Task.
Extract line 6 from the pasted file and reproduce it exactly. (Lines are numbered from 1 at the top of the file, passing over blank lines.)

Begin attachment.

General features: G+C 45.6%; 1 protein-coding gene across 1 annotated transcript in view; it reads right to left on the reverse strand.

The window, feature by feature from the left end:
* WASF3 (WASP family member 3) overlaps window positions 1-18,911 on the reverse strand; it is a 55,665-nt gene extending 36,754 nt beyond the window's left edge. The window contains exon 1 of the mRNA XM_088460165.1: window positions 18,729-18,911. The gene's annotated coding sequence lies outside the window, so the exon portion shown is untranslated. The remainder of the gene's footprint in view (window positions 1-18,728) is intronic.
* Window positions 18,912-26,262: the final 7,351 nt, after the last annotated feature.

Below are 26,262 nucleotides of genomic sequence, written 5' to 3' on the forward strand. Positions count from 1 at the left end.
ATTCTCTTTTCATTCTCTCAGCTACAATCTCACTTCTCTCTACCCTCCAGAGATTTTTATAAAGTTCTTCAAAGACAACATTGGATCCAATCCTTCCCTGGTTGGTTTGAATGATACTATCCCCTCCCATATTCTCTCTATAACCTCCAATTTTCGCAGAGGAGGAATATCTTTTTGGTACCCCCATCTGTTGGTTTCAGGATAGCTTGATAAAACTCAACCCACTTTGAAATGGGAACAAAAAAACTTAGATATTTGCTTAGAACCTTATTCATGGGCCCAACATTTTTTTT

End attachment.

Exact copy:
ATTCTCTTTTCATTCTCTCAGCTACAATCTCACTTCTCTCTACCCTCCAGAGATTTTTATAAAGTTCTTCAAAGACAACATTGGATCCAATCCTTCCCTGGTTGGTTTGAATGATACTATCCCCTCCCATATTCTCTCTATAACCTCCAATTTTCGCAGAGGAGGAATATCTTTTTGGTACCCCCATCTGTTGGTTTCAGGATAGCTTGATAAAACTCAACCCACTTTGAAATGGGAACAAAAAAACTTAGATATTTGCTTAGAACCTTATTCATGGGCCCAACATTTTTTTT